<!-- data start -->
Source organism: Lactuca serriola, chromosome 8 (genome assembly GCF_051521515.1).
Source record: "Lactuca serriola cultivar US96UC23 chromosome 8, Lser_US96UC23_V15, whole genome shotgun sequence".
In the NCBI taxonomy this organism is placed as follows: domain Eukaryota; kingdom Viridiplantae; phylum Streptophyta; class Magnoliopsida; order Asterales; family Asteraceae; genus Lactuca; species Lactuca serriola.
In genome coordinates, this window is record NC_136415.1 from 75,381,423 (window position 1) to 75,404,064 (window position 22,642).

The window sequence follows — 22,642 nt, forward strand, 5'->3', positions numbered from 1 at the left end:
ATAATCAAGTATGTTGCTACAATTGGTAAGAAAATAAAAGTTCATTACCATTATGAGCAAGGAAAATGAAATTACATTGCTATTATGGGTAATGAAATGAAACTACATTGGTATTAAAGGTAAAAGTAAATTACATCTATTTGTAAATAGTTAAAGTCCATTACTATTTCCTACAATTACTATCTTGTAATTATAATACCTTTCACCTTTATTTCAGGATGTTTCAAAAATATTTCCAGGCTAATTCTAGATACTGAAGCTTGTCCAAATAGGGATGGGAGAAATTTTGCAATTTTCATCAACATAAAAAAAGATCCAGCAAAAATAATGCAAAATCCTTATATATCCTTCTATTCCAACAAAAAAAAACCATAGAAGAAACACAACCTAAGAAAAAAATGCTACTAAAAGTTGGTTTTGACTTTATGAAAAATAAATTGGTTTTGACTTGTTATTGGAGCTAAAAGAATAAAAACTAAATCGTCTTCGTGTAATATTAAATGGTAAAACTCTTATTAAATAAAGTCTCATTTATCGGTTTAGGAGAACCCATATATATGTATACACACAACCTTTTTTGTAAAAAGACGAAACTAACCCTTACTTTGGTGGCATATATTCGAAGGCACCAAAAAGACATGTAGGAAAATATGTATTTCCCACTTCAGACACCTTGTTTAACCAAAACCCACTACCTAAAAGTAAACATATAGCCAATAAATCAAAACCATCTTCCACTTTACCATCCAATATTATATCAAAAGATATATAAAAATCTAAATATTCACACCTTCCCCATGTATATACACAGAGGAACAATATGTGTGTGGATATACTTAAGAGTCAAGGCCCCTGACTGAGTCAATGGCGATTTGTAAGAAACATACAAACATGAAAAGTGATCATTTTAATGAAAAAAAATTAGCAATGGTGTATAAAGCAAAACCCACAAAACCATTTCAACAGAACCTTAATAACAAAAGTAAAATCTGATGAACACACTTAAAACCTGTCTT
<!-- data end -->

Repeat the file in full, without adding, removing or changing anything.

Source organism: Lactuca serriola, chromosome 8 (genome assembly GCF_051521515.1).
Source record: "Lactuca serriola cultivar US96UC23 chromosome 8, Lser_US96UC23_V15, whole genome shotgun sequence".
In the NCBI taxonomy this organism is placed as follows: domain Eukaryota; kingdom Viridiplantae; phylum Streptophyta; class Magnoliopsida; order Asterales; family Asteraceae; genus Lactuca; species Lactuca serriola.
In genome coordinates, this window is record NC_136415.1 from 75,381,423 (window position 1) to 75,404,064 (window position 22,642).

The window sequence follows — 22,642 nt, forward strand, 5'->3', positions numbered from 1 at the left end:
ATAATCAAGTATGTTGCTACAATTGGTAAGAAAATAAAAGTTCATTACCATTATGAGCAAGGAAAATGAAATTACATTGCTATTATGGGTAATGAAATGAAACTACATTGGTATTAAAGGTAAAAGTAAATTACATCTATTTGTAAATAGTTAAAGTCCATTACTATTTCCTACAATTACTATCTTGTAATTATAATACCTTTCACCTTTATTTCAGGATGTTTCAAAAATATTTCCAGGCTAATTCTAGATACTGAAGCTTGTCCAAATAGGGATGGGAGAAATTTTGCAATTTTCATCAACATAAAAAAAGATCCAGCAAAAATAATGCAAAATCCTTATATATCCTTCTATTCCAACAAAAAAAAACCATAGAAGAAACACAACCTAAGAAAAAAATGCTACTAAAAGTTGGTTTTGACTTTATGAAAAATAAATTGGTTTTGACTTGTTATTGGAGCTAAAAGAATAAAAACTAAATCGTCTTCGTGTAATATTAAATGGTAAAACTCTTATTAAATAAAGTCTCATTTATCGGTTTAGGAGAACCCATATATATGTATACACACAACCTTTTTTGTAAAAAGACGAAACTAACCCTTACTTTGGTGGCATATATTCGAAGGCACCAAAAAGACATGTAGGAAAATATGTATTTCCCACTTCAGACACCTTGTTTAACCAAAACCCACTACCTAAAAGTAAACATATAGCCAATAAATCAAAACCATCTTCCACTTTACCATCCAATATTATATCAAAAGATATATAAAAATCTAAATATTCACACCTTCCCCATGTATATACACAGAGGAACAATATGTGTGTGGATATACTTAAGAGTCAAGGCCCCTGACTGAGTCAATGGCGATTTGTAAGAAACATACAAACATGAAAAGTGATCATTTTAATGAAAAAAAATTAGCAATGGTGTATAAAGCAAAACCCACAAAACCATTTCAACAGAACCTTAATAACAAAAGTAAAATCTGATGAACACACTTAAAACCTGTCTT